An bouneded linear operator $A \in L(X, Y)$ (here $X$, $Y$ are Banach spaces) is called absolutely $2$-summable if there exists a $C>0$ such that $$ \left( \sum_{j=1}^N \| A x_j\|_X^2 \right)^{1/2} \leq C \cdot \sup \left\{ \left(\sum | \langle x_j, \omega \rangle | \right)^{1/2} \mid \omega \in X', \|\omega\|_{X'} = 1 \right\}$$ for any finite set of vectors $x_1, \dots x_N \in X$. The $2$-summable norm is the infimum of all such constants $C$.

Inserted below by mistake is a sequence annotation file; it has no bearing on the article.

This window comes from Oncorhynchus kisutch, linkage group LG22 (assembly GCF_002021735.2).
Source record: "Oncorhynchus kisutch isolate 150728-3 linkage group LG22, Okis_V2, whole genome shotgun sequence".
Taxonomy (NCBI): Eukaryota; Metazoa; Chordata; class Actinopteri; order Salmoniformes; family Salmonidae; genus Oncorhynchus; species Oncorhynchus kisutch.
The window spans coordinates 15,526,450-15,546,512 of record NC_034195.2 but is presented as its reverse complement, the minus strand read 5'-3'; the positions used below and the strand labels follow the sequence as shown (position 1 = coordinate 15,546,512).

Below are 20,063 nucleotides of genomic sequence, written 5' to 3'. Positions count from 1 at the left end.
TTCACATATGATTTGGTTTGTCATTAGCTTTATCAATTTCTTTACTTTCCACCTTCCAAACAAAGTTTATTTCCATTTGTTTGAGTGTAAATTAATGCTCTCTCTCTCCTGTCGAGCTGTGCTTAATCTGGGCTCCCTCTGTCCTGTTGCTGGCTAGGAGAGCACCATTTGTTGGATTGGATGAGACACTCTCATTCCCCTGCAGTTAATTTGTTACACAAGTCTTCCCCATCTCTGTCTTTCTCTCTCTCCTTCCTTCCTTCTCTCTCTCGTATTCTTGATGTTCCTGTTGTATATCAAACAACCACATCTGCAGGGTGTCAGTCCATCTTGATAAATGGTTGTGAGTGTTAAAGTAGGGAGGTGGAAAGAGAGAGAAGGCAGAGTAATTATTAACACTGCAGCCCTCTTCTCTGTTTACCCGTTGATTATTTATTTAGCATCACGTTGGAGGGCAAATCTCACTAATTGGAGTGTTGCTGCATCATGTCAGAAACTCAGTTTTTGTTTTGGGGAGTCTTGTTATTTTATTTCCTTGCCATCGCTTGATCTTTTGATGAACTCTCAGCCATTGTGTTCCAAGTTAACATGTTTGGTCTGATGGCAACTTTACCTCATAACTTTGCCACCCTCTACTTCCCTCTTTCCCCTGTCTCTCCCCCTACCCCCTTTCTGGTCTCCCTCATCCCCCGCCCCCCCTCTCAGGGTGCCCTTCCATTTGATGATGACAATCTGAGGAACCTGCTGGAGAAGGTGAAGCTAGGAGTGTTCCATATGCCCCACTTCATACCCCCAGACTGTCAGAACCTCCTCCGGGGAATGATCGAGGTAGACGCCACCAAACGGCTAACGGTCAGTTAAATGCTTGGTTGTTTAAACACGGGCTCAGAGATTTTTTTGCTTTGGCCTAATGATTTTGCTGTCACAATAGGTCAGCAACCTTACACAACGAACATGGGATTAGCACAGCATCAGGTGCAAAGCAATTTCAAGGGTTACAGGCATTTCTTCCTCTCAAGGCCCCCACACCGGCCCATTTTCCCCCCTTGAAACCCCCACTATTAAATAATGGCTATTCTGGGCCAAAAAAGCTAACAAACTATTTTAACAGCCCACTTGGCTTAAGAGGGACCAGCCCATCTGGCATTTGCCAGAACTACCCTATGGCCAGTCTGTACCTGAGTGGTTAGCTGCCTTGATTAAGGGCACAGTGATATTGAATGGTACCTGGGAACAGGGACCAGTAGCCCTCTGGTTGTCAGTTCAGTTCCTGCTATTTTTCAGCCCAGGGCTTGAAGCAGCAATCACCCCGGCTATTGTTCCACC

Those operators are the natural analog to Hilbert-Schmidt-Operators: If $X$ and $Y$ are Hilbert spaces, than $A$ is absolutely $2$-summable if and only if $A$ is Hilbert-Schmidt, and the norms coincide.

**Now the question is:** If $X$ is a Hilbert space (but $Y$ isn't), can we restrict to elements $x_j$ of some orthonormal basis? That is, if we allow only elements of a given ONB to take for $x_1, \dots, x_N$, can the resulting $C$ be strictly smaller than the $2$-summable norm?